Since Ohio State's defense has switched from zone all the time to man all the time, I don't know if there has been such a drastic change in defensive performance. Sure, they went 3-1 over their last four games where they played man (only for one half in the case of Illinois), and held the Illini and the Wolverines to under 1 PPP, but neither of those teams has shown much in the way of having a potent offense this year. Meanwhile, the two teams that are more talented on offense than defense (Minnesota and Indiana), Ohio State's defense has struggled to stop. Really, the numbers on their defense haven't changed in Big Ten play. Their biggest strengths have been forcing turnovers and keeping opponents off the free throw line, while being pretty average when it comes to keeping shots from going into the basket. And even with their switch away from the zone defense, the Buckeyes have actually been worse on the defensive rebounding front (no doubt good news for Iowa).
So what will happen in this one? First off, outside of the 6'11" Amir Williams, Iowa has the distinct height advantage in this one. I know I've been on that a lot this year, but Iowa finally seems to have figured out how to exploit the other team's lack of size pretty well recently. Williams is a hell of a defender and shot-blocker, so I am a little worried about Adam Woodbury and Gabe Olaseni trying to back him down in the paint. If Iowa can get the ball down low and get Williams in foul trouble early on, though, that would be huge in helping them unclog the paint.
What I feel is the clearest advantage for Iowa on offense in this one is Aaron White against Marc Loving. Ohio State plays small, which means Loving sees a lot of time at the power forward position, despite being 6'7" and despite him not being much of a rebounder. This is part of why Ohio State is not a good defensive rebounding team, and it's part of why I think Aaron White should be able to clean up on the offensive glass in this game.
What I'm probably most worried about on this side of the ball is the guard play. Ohio State's guards are going to be right in the face of Mike Gesell and Anthony Clemmons probably all night. The Buckeyes have a knack for forcing turnovers, and part of that is because they are the 11th in the nation when it comes to steals and first in the Big Ten. That all starts with Shannon Scott (ranked #29 in the nation in steal rate) and D'Angelo Russell (#148) up front. If Iowa can avoid the turnovers against Ohio State, I think they should do pretty well on offense. If they don't, then it could be a long afternoon.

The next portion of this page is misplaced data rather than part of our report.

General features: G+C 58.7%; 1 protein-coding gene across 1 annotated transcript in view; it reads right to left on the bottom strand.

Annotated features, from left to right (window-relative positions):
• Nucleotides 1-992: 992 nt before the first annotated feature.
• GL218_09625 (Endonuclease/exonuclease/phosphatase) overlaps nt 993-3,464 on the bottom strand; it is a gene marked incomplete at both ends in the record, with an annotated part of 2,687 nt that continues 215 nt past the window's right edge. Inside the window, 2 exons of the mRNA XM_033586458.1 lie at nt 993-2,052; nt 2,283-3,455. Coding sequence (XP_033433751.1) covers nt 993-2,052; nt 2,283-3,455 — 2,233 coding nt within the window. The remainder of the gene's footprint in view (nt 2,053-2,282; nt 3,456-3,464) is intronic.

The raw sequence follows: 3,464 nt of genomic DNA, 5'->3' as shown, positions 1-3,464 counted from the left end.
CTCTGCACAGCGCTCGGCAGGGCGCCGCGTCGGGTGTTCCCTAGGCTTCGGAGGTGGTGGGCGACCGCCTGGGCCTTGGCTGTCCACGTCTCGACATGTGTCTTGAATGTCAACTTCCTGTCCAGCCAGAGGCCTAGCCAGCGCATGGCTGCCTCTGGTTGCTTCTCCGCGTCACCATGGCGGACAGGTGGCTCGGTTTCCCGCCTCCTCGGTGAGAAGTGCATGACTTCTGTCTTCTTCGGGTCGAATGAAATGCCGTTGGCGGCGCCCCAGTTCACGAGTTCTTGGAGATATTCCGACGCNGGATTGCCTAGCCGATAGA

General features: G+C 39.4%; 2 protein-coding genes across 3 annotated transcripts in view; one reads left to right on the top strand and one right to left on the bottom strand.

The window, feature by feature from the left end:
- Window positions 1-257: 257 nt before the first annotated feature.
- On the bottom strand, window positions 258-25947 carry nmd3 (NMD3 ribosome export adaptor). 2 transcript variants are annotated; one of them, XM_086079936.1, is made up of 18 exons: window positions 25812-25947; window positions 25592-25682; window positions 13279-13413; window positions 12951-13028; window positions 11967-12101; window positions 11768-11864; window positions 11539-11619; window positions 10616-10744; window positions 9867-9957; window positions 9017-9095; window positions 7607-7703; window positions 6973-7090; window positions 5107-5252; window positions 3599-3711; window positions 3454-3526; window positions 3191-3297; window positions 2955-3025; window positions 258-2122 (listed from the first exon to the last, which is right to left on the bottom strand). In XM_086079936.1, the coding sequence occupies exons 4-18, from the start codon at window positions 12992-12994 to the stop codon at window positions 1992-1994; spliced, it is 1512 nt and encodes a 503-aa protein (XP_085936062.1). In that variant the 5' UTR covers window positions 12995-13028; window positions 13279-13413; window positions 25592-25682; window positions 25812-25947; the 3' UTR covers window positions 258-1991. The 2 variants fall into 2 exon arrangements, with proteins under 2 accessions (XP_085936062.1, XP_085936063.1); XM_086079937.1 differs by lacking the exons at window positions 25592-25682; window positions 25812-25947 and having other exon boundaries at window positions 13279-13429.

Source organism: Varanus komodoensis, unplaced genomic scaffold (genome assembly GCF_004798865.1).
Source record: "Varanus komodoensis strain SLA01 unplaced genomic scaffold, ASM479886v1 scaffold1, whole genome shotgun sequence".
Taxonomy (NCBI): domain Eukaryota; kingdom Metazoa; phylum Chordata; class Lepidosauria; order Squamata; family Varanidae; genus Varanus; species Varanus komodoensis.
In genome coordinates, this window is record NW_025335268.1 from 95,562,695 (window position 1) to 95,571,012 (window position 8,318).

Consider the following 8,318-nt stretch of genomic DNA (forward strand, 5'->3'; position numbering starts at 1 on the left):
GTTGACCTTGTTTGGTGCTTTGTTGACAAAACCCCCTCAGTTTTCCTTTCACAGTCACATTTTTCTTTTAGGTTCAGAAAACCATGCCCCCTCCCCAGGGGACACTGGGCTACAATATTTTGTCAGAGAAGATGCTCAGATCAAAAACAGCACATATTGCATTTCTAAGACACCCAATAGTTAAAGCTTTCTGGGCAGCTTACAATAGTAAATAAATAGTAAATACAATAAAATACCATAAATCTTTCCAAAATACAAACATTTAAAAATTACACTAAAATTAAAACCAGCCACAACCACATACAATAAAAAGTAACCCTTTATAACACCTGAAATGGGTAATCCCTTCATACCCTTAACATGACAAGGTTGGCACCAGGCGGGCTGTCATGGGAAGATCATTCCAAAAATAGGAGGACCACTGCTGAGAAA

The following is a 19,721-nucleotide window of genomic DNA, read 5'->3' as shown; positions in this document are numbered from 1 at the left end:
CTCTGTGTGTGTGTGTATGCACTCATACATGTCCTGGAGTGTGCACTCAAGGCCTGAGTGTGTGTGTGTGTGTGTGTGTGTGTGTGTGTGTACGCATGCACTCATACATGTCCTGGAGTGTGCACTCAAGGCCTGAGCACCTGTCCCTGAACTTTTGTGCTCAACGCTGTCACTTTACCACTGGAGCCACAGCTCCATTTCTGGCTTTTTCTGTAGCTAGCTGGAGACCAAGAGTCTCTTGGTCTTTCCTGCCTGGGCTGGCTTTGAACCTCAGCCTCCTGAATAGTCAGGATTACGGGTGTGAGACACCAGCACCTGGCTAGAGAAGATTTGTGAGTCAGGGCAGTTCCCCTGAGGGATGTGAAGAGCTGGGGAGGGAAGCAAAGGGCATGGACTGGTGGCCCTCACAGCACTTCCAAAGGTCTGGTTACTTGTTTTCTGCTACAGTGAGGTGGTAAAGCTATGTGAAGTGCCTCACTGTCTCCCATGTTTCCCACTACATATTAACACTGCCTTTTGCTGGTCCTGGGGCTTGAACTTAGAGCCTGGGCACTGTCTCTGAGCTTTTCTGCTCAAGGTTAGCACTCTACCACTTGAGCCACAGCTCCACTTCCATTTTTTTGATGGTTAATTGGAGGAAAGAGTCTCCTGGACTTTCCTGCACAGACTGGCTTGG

When Ohio State has the Ball
Despite the changes on the defensive side of the ball, Ohio State's offense is still pretty much what it was in the non-conference portion of the season. They still shoot the ball well, limit turnovers, do a pretty good job on the offensive glass, but do not, whatsoever get to the free throw line.
Iowa's defense, on the other hand, has had quite the transformation over the last five games. Ignoring the good overall grades on the chart above, Iowa's defense in Big Ten play is 13th in adjusted defensive efficiency (1.11 PPP allowed), 12th in eFG% defense, 11th in turnovers forced, and 10th in defensive rebounding. But, hey! At least they are 4th in keeping their opponents from visiting the charity stripe!
So what gives?
Yeah, I'm not totally sure. It's not like the defense has been horrific for all 40 minutes of each game. In actuality, they usually start off pretty well in the first half, holding their first four Big Ten opponents to 0.92 PPP in those initial 20 minutes. It's the second half defense that we are left scratching our heads about. I mean, the occasional huge rally by the opposing team is understandable, but when it seems like no lead is ever safe because your second half defense is allowing 1.30 PPP after halftime, then we have a problem. And it happened against Ohio State in the first match up, so it wouldn't be all that surprising to see happen again in this one.
I guess what I'm saying is that I'm worried about Iowa on defense. I keep having replays of defensive breakdowns against Michigan State, and I'm worried D'Angelo Russell or even Marc Loving is going to Travis Trice all over this defense. I'm not saying Iowa can't play a nice defensive game, but I am leaning toward Ohio State here.